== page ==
On the subject of the gloved hands, these are possibly the easiest to remove of any HT figure I've come across so far, almost too much.  It was not uncommon for a hand to pop off during the photo shoot whilst posing the figure.  Available wrist movement is somewhat limited on this figure due to the 'cuff' on the glove making contact with the rigid edge of the gauntlet, only a few degrees of motion is realistically possible, however they rotate without an issue.

DSCF9595The rubberised armour pieces that cover the legs are flawless on the figure I have with no signs of any edges lifting off the surface of the fabric suit.  Only time will tell as to how durable the suit really is, although so far I have no concerns that an issues will occur.  It is all dependant on how you wish to pose the figure, and using the supplied stand there is no danger of over-exerting the limits of the figure, which is exactly how I intend to pose him.

Further down still we come to the boots.  Now, I've never owned any of the previous Batman releases, but from what I understand this was the first of the Bale Batman figures to feature 'two piece' boots.  When I learned that this was the case, I was initially disappointed and worried that they would not very realistic; after all we're effectively getting a leg-sleeve and a shoe arrangement.  On arrival, it wasn't quite as bad as I'd imagined, and after a short while you don't tend to notice.  Understandably Hot Toys had chosen this route to improve upon the articulation of the previous figures, personally I would have still preferred a one-piece boot, but that is my own opinion.

Out of the box, our caped crusader is indeed just a 'crusader' until you affix his cape, which as mentioned previously is stored away inside the second plastic tray.  This is quite cleverly attached using two plastic clips that push into recesses atop of the shoulder armour and downwards into the breast plate.  They are quite fiddly to get locked into place, but once done I would recommend leaving the cape attached as frequent attaching and detaching might weaken the clips or the recesses they sit in.  The cape itself has also been the subject of some on-line criticism, people citing that it doesn't sit right on the figure.  My response to that would be that they may not have seated it correctly or adjusted the small wires that are sown into the lining near the top that are supposed to encourage it to flow nicely down the back of the figure.  I personally see no problems with the cape whatsoever and find that it sits quite naturally and realistically with minimal adjustment required.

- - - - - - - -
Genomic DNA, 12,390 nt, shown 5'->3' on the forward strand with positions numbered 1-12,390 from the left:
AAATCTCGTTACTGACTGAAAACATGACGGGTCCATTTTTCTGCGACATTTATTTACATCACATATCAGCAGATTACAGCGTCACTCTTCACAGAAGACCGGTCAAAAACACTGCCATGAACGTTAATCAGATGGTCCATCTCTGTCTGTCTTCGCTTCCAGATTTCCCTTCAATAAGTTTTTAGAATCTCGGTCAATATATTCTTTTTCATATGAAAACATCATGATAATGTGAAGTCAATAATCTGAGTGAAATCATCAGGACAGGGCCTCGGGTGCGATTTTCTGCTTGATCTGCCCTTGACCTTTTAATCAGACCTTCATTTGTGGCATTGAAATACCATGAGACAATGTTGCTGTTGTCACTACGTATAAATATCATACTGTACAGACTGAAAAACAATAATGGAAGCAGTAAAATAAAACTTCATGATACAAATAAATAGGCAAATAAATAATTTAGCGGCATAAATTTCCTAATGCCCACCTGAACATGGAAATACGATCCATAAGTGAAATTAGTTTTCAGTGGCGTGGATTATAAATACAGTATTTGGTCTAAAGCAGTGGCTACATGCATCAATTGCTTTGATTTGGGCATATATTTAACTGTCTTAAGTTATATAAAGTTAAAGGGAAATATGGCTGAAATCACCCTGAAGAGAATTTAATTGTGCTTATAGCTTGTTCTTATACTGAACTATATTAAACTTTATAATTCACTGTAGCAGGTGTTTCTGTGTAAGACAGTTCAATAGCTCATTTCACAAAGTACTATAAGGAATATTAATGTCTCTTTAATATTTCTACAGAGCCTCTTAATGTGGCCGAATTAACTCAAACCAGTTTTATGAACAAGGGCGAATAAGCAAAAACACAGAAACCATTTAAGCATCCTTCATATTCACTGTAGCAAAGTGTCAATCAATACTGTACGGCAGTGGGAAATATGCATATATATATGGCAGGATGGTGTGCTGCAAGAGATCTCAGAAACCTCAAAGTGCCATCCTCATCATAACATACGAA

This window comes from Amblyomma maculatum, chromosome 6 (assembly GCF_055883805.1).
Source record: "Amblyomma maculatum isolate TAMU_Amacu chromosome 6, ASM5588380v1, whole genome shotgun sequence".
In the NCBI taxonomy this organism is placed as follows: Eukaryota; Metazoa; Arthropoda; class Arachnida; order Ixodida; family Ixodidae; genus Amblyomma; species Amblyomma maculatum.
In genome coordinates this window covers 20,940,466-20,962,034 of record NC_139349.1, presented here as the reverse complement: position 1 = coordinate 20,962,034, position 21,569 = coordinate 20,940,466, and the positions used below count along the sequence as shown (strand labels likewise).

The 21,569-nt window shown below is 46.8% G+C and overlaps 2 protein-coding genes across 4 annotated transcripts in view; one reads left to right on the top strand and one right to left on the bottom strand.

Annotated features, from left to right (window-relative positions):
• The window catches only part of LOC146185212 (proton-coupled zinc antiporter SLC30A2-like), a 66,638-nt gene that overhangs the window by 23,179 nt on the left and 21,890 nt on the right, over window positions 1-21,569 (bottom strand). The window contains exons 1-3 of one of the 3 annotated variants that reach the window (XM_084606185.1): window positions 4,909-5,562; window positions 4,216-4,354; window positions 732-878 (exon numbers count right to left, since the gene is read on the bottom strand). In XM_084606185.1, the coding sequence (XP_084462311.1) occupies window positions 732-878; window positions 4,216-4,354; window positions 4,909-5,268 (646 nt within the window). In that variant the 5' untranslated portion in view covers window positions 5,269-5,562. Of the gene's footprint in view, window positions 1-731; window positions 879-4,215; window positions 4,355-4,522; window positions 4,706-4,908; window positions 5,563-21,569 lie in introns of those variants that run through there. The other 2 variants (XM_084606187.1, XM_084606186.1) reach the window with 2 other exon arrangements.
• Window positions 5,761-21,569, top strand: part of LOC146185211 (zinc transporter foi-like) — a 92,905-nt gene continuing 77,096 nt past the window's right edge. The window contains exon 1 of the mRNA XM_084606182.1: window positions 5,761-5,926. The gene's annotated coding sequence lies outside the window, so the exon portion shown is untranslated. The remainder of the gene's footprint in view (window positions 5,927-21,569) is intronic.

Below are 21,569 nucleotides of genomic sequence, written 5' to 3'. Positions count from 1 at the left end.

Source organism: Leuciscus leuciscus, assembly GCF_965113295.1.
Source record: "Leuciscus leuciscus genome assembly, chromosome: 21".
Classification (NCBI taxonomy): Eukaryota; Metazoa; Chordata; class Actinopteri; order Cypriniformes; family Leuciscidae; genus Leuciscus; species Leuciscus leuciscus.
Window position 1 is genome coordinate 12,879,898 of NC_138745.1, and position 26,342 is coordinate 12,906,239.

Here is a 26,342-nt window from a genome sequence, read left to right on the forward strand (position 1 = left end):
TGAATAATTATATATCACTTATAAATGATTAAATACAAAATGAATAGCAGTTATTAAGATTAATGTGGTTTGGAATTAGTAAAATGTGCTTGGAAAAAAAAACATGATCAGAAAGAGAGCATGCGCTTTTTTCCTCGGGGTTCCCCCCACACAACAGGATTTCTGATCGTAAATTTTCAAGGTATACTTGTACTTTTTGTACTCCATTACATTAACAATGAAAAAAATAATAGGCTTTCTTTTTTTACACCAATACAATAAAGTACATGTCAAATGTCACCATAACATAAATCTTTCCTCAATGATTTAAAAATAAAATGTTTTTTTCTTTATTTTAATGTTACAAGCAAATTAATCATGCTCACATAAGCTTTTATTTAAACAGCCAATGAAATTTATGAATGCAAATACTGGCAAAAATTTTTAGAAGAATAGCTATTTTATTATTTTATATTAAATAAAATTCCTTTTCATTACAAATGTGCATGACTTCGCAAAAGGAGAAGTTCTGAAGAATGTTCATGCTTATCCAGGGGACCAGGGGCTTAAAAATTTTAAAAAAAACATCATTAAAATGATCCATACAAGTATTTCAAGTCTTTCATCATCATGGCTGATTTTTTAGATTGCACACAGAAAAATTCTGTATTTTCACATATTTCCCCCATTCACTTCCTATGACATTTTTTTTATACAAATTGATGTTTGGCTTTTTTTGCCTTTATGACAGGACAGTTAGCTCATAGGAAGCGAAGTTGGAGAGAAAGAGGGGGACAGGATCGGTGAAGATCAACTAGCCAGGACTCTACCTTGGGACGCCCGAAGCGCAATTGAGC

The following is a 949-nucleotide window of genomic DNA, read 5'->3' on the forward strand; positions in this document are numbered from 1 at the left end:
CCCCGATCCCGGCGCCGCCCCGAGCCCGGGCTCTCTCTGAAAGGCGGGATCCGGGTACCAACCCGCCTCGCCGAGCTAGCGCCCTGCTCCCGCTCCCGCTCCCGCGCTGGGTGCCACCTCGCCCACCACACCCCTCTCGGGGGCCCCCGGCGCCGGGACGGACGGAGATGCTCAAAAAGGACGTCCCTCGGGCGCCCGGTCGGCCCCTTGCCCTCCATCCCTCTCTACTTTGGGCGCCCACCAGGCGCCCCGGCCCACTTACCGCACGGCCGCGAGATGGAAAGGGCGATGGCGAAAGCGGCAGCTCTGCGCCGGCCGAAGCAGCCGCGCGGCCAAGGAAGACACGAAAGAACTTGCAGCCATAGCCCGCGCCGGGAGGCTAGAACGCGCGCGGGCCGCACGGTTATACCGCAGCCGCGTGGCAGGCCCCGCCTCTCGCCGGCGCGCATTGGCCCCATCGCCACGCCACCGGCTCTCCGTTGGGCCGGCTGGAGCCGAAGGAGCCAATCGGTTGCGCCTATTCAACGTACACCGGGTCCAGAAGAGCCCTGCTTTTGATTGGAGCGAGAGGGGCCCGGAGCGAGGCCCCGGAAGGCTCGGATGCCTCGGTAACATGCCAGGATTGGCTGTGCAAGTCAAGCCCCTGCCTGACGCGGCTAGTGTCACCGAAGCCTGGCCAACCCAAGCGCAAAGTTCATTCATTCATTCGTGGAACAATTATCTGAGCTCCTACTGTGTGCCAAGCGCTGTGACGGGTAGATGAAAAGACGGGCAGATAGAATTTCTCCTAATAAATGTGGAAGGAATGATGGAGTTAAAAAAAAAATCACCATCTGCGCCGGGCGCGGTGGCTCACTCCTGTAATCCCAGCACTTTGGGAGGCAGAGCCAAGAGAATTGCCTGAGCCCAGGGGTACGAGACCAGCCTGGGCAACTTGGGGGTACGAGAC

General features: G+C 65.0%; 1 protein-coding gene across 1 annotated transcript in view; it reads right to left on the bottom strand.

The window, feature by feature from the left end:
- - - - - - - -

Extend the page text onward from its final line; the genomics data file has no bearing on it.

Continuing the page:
Moving on from the figure body itself, let's take a look at some of the tools of the 'Batman' trade, of which we have been provided with many!

With this particular release, we are given two different belts.  Although we only see Bruce wearing one type in TDKR, we are also given the belt seen worn in 'The Dark Knight' that the sticky bomb gun attaches to magnetically.  I chose to display my figure with the detailed utility belt which encompasses a number of gadgets, none of which are functional or removable, but so highly detailed they look like they should.  This particular belt also had an area of the rear of it for the grapnel gun to attach, which I feel has always been a central utility of the Batman character, so it's fitting that this is the belt of choice.  Both belts attach at the rear by three small male and female connector 'plugs'.  Although the belts have the appearance that they are hinged linkages much like a wrist watch, each link is in fact glued onto a foam rubber strip on the inside face of the belt which gives it the flexibility required.

The grapnel gun itself I am pretty sure does not make an appearance in TDKR, although as mentioned above, is an integral accessory of the Batman character.  It is coloured in the usual golden colour scheme of the Nolan characters (as opposed to the bright yellow found on the '89 figures) and features a spring loaded cocking mechanism as well as a removable cartridge which attaches on the underneath.

DSCF9640Also provided which doesn't make an appearance in TDKR is the sticky bomb gun, which as per the previous film TDK is comprised of two parts that fold out and interlock together to make the gun complete.  Both pieces are magnetised and attach to the second belt at the rear.  It's fairly easy enough to work out how it all unfolds and lock it together, and is a nice inclusion from Hot Toys to provide equipment from previous releases which makes this figure something that can firmly supersede the original figure and also for those who were not lucky enough to grab him the first time round; there is no missing out.

Something that is new and unique to TDKR is the 'EMP Rifle', a clever invention from Bruce's ally Lucas Fox that temporarily renders any electronic device (including the engine management system of vehicles) inoperable.  It is supplied with a small mounting bracket that allows it to be attached to the Bat-Pod as seen in the film, although I can imagine the vast majority of people will pose their figure holding it.  Slightly disappointing I'm afraid in comparison to the promotional shots that showed the face of the rifle fully lit with a slight blue tinge; in reality there is a single LED and poorly designed 'light pipe' that does not fully diffuse the light which means there is a single lit point, not how it was portrayed in the prototype photos.  The 'EMP rifle' is powered by three watch batteries which can be replaced following the instruction booklet provided with the figure; it is activated by simply pulling out the plastic tab.  As per the film the entire front piece slides back and fourth in a 'cocking' action.